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U-Shaped Recovery

A form of economic recovery where the recession portion typically lasts for several quarters with a slow return to growth

What is a U-Shaped Recovery?

A U-shaped recovery is a form of economic recovery where the recession portion typically lasts for several quarters with a slow return to growth. It is measured by economic indicators like GDP, inflation, employment levels, and industrial output.

 

U-Shaped Recovery

 

A U-shaped recovery occurs when the economy goes through a recession with a period of stagnation, followed by a rise to the peak. Hence, in a U-shaped recovery, the time spent at the bottom or in stagnation is longer than a V-shaped recovery. According to Simon Johnson, former chief economist of the International Monetary Fund, a U-shaped recovery is like a bathtub where the slides are slippery, and it is difficult to get up from the bottom.

 

Summary

  • A U-shaped recovery is a form of economic recovery where the recession portion typically lasts for several quarters with a slow return to growth. It occurs when the economy goes through a recession with a period of stagnation, followed by a rise to the peak.
  • The depression in the U-shaped recovery lasts for 12-24 months before the economy bounces back. The two important U-shaped recoveries in the U.S. economy happened between 1973-1975 and 1990-1991.
  • A U-shaped recovery is not the best form of recovery, as the economy goes through a period of stagnation. Therefore, a better form of recovery is the V-shaped or Hockey Stick recovery.

 

Understanding U-Shaped Recovery

The depression in a U-shaped recovery lasts for 12-24 months before the economy bounces back. The two important U-shaped recoveries in the U.S. economy happened between 1973-1975 and 1990-1991.

 

The 1973-1975 Stagnation

In 1973, the U.S. economy continued to decline for a period of two years until 1975, with GDP falling by 3% before recovering in the later periods of 1975. The recession was due to the inflationary policies implemented to finance the Vietnam War and the Great Society Welfare state expansion under President Johnson, and deflationary spending policies implemented under President Nixon.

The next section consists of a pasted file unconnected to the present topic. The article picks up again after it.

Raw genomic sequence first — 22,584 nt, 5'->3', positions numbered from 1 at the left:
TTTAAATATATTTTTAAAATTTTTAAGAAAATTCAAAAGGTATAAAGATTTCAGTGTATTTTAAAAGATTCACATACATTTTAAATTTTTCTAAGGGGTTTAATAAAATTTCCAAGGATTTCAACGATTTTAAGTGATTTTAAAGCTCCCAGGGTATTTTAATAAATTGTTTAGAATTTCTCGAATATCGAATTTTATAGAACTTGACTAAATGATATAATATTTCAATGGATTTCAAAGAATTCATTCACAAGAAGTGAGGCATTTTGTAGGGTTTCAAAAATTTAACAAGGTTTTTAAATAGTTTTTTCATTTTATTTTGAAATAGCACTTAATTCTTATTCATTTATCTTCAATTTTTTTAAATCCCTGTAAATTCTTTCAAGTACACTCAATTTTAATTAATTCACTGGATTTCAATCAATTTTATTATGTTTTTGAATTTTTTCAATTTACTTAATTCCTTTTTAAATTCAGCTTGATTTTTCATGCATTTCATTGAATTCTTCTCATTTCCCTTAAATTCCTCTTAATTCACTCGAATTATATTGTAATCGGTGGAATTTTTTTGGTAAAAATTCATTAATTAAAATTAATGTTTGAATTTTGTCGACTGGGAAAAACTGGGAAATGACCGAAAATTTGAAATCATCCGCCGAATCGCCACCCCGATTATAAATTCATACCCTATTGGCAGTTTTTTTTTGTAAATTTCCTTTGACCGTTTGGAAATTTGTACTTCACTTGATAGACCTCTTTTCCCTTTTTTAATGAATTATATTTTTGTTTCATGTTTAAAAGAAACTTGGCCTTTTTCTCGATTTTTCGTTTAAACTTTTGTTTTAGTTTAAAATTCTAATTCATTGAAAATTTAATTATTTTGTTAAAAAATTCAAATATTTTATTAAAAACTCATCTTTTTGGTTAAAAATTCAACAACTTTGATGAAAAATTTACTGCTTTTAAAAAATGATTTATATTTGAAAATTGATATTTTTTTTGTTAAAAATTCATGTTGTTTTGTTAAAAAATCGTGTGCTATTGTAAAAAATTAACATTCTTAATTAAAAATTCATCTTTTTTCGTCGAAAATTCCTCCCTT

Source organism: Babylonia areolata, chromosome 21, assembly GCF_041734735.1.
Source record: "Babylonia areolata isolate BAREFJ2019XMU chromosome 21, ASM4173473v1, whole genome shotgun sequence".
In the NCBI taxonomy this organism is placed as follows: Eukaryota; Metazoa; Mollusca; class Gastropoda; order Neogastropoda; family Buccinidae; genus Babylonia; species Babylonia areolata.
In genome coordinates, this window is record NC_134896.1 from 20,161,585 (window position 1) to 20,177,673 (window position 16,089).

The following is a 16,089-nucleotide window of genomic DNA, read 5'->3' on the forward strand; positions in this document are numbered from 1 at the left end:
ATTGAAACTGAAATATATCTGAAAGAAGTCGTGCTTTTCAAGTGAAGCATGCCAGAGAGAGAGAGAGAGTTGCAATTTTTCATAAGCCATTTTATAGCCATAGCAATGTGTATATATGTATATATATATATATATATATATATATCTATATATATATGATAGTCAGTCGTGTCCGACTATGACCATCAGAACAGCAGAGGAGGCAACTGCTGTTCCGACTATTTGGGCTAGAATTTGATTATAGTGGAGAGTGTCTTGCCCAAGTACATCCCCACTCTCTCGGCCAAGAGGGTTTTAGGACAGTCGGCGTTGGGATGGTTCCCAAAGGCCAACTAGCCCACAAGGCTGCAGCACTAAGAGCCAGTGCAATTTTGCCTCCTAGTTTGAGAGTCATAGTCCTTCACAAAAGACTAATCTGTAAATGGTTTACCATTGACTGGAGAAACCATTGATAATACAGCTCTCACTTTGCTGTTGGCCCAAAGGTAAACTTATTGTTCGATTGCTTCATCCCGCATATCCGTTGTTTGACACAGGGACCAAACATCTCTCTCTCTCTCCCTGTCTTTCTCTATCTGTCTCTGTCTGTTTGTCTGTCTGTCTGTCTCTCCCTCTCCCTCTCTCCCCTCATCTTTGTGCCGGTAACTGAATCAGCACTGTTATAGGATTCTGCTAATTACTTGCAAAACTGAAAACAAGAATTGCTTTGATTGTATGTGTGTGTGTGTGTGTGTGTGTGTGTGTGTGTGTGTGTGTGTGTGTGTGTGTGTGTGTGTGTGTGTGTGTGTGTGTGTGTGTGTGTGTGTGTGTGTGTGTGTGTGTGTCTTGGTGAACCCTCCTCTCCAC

Due to said economic policies, the U.S. dollar weakened against gold. The onset of the recession came along with the 1973 oil crisis and the stock market crash of 1973-1974, resulting in one of the worst economic downturns in the history of the stock market.

It was a difficult road to recovery, with unemployment at an all-time high and a severe recession preventing the economy from entering a state of recovery.

 

The Jobless Recovery: 1990-1991

The U.S. economy entered a state of recovery when the banks in the early 1980s started a commercial and real estate boom through increased lending. The Federal Reserve loosened its monetary policies, which resulted in reduced interest rates and more incentive for people to borrow money to invest.

However, the recovery did not last long as it led to a debt bubble that burst in the late 1980s, resulting in the S&L crisis. The early 1990s was stressful, as unemployment and debt kept rising in the real estate and financial sector.

The turning point came in the mid- and late 1990s when unemployment fell, and GDP levels started to rise. Overall, the recovery was classified as a U-shaped recovery by Keynesian and neoclassical economists.

 

New Peak

In conclusion, a U-shaped recovery is not the best form of recovery, as the economy goes through a period of stagnation. Therefore, a better form of recovery is the V-shaped or Hockey Stick recovery as the economy bounces back faster than any other form of recovery.

Many economists believe that the global economy will experience a U-shaped recovery from the Covid-19 pandemic, as the process towards economic stability is a gradual one.

 

More Resources

CFI offers the Capital Markets & Securities Analyst (CMSA)® certification program for those looking to take their careers to the next level. To keep learning and developing your knowledge base, please explore the additional relevant resources below:

  • Economic Indicators
  • GDP Formula
  • Neoclassical Economics
  • International Monetary Fund (IMF)

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